NHS

Fever

Common in young children

 

If your child has a fever, he or she will have a body temperature above 38°C. Your child may also feel tired, look pale, have a poor appetite, be irritable, have a headache or other aches and pains and feel generally unwell.

A fever is part of the body's natural response to infection and can often be left to run its course provided your child is drinking enough and is otherwise well.

It is important to prevent your child from becoming dehydrated, which can lead to more serious problems. As a guide, your child's urine should be pale yellow - if it is darker, your child may need to drink more fluids.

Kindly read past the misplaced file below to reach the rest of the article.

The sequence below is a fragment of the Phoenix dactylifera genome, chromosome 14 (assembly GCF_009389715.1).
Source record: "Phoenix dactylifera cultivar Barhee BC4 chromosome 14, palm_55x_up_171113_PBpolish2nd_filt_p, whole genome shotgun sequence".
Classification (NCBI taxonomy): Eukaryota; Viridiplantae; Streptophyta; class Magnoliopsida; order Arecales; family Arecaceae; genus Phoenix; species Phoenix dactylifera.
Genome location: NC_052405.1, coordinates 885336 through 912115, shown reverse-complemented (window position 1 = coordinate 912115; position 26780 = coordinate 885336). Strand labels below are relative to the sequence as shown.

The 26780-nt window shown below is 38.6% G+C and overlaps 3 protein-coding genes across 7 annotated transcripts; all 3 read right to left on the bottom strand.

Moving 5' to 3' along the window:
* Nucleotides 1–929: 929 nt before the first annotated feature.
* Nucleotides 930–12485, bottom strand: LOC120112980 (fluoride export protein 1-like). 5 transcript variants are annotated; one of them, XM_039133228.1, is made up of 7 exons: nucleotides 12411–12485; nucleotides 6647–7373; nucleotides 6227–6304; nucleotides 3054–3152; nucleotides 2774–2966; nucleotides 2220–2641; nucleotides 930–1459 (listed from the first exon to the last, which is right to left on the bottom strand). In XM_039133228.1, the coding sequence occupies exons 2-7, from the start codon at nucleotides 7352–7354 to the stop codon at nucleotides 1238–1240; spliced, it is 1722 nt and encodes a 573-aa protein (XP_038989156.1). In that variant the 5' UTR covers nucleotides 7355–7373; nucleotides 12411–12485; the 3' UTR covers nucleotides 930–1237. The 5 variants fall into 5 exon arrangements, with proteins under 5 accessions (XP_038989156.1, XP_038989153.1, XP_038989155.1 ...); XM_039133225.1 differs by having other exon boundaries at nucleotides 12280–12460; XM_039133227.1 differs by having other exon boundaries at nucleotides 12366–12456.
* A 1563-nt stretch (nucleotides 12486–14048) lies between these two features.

Fevers are common in young children. They are usually caused by viral infections and clear up without treatment. However, a fever can occasionally be a sign of a more serious illness such as a severe bacterial infection of the blood (septicaemia), urinary tract infection, pneumonia or Meningitis.

Always seek medical advice if your child develops a fever soon after an operation, or soon after travelling abroad.

Fever advice sheet

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Source: DoH Birth to five edition 2009.